back to article Pure's mass disk drive killer lays out plans for flash hegemony

Fresh from a big product and business model launch, Pure Storage was undestandably reticent about future technologies at a briefing in Mountain View. However, interesting tidbits did drop from speakers' lips. Co-founder John "Coz" Colgrove said: "Our goal is to make all disk storage extinct." Dressed in his signature long t- …

  1. Martin0641

    Yo Coz...

    When am I getting my VVOLs mang? I'm tired of these RDMs.

  2. Magellan

    Non-Deduped Flash is as Cheap as SAS

    Right now, the Raw $/GB of desktop for consumer-grade, 960GB MLC SSDs is about $0.50/GB, which is about the same as OEM prices for 900GB 10K RPM SAS drives.

    These SSDs are not enterprise grade, they target the home PC gamer market. They probably have MTBFs too high for use in storage arrays. But by next year, enterprise grade versions of these will be readily available, and likely at a similar $/GB as this years PC SSDs.

    3D MLC NAND is starting to come out now, putting price pressure on standard MLC. Also, standard MLC has benefited from die shrinks and the manufacturing learning curve. The result is all MLC flash is cheaper this year. By next year, it will be cheaper still.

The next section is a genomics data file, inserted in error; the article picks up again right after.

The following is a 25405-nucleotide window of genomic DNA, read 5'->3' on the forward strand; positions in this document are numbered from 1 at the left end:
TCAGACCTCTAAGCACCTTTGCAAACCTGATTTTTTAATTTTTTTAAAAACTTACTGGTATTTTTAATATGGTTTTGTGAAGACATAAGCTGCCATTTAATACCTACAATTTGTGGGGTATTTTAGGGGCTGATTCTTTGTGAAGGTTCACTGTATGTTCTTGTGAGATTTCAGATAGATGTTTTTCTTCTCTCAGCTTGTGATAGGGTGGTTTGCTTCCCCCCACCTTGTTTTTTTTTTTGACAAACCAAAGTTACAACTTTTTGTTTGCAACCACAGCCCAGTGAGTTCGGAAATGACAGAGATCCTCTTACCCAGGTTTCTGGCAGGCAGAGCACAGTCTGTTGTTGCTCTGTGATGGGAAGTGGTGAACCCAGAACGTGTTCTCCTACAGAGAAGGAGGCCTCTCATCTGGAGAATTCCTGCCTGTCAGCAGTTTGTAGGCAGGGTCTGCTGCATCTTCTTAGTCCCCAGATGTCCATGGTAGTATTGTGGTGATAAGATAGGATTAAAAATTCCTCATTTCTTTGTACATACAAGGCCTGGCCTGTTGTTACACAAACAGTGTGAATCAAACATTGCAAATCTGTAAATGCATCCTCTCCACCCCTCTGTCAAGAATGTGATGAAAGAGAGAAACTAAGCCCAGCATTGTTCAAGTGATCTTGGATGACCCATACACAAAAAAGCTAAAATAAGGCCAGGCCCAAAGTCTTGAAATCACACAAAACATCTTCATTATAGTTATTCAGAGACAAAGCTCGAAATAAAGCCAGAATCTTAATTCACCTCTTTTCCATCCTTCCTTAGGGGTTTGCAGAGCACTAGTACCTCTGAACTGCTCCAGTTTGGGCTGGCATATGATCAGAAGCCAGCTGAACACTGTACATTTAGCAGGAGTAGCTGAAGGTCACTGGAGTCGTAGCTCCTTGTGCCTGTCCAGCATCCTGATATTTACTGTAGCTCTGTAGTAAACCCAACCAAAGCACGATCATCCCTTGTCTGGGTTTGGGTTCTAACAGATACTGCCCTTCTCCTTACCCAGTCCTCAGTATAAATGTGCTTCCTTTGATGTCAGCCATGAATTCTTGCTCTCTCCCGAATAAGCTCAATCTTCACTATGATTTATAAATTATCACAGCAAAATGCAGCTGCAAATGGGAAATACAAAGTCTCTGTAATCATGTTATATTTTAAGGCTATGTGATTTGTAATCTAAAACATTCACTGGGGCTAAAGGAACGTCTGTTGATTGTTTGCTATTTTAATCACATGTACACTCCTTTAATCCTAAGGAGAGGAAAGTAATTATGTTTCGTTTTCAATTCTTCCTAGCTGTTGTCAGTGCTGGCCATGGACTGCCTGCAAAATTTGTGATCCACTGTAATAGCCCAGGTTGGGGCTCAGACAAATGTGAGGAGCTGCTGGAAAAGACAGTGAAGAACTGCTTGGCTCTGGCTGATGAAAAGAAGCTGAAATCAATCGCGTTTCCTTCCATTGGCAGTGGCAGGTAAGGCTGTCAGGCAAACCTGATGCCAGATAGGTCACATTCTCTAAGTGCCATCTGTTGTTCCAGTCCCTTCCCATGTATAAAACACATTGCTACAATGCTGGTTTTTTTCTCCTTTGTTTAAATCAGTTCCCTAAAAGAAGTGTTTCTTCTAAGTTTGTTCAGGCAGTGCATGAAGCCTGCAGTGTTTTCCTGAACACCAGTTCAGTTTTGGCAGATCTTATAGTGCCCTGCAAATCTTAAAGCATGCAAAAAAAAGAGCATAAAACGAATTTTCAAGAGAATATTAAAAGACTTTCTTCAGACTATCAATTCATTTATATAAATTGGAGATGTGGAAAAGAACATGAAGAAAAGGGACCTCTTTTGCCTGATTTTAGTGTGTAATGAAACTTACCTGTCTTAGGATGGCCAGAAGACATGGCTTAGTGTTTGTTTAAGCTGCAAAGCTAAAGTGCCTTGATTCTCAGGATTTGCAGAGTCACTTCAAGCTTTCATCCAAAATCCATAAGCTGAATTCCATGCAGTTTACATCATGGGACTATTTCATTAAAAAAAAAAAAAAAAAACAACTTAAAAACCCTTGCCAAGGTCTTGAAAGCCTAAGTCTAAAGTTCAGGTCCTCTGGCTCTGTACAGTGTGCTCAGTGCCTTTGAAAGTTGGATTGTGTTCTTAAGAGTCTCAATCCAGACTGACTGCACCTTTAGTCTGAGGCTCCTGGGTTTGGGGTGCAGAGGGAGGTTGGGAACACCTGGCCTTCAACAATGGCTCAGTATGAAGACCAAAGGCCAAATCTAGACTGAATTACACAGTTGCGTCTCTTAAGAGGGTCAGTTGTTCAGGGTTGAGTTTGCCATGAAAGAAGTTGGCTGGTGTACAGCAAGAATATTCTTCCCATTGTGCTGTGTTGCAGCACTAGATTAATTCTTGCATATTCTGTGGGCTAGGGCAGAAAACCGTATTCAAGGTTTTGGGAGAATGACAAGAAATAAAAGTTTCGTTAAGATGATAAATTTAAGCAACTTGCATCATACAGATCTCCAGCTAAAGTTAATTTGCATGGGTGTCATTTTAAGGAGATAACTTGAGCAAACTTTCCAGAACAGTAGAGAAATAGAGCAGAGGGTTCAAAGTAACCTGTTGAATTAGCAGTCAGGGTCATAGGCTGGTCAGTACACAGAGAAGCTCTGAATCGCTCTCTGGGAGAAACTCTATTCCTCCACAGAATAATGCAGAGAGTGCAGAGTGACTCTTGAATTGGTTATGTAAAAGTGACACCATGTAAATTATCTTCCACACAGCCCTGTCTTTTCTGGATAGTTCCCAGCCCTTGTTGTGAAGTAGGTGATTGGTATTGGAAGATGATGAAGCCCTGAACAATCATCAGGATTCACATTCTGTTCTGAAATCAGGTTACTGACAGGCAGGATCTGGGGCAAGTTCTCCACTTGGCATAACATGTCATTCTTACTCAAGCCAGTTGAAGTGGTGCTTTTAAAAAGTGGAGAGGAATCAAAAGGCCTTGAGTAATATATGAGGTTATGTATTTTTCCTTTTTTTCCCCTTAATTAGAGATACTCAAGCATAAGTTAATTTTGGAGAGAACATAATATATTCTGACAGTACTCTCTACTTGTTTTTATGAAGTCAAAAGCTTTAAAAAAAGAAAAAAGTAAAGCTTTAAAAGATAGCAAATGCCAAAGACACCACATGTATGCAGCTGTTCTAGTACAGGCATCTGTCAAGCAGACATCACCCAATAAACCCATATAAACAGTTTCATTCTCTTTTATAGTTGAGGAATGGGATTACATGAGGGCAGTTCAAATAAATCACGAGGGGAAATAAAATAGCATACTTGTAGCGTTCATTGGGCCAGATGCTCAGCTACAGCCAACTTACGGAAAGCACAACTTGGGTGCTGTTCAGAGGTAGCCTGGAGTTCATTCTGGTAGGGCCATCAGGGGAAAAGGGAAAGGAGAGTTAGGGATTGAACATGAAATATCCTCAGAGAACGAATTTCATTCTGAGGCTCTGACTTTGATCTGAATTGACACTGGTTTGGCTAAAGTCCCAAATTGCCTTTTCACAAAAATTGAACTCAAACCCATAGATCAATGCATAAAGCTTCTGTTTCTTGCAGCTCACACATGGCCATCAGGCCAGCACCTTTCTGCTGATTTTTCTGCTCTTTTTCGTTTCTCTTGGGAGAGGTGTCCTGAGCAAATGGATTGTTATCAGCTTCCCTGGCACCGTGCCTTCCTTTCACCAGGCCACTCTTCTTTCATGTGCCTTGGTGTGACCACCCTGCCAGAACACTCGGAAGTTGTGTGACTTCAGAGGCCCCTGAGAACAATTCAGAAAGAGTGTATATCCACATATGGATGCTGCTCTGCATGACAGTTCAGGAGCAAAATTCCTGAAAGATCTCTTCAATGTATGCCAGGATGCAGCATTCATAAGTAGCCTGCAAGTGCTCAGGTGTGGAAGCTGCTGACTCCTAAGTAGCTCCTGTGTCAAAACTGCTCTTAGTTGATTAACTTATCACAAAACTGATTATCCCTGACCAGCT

Dedupe will still matter, because it will provide competitive advantage. But it will not be needed for NAND flash to match SAS HDD.

    1. Terry P

      Re: Non-Deduped Flash is as Cheap as SAS

      Oh dear lord. You do know that 'Enterprise' grade SSD's are simply the same commercial SSD drives but with more capacity hidden away for internal processes like garbage collection?

      Made in the same fab as commercial SSD drives

      Made with exactly the same controllers

      Ships with exactly the same firmware

      The notion that somehow there is a magical fab churning out 'better' SSD drives is not true - the only difference is the overprovisioning and then whatever the vendor chooses to do with them.

      1. This post has been deleted by its author

  3. Anonymous Coward
    Anonymous Coward

    Eh..... sort of?

    So Flash is here for a while, not gonna argue that. Its also going to continue to erode disk. Is it ever going to fully replace it, or even come close? I seriously doubt it. That said, John has every reason to peddle that thought as its good for his group (FYI, I dont fault him in the least for that).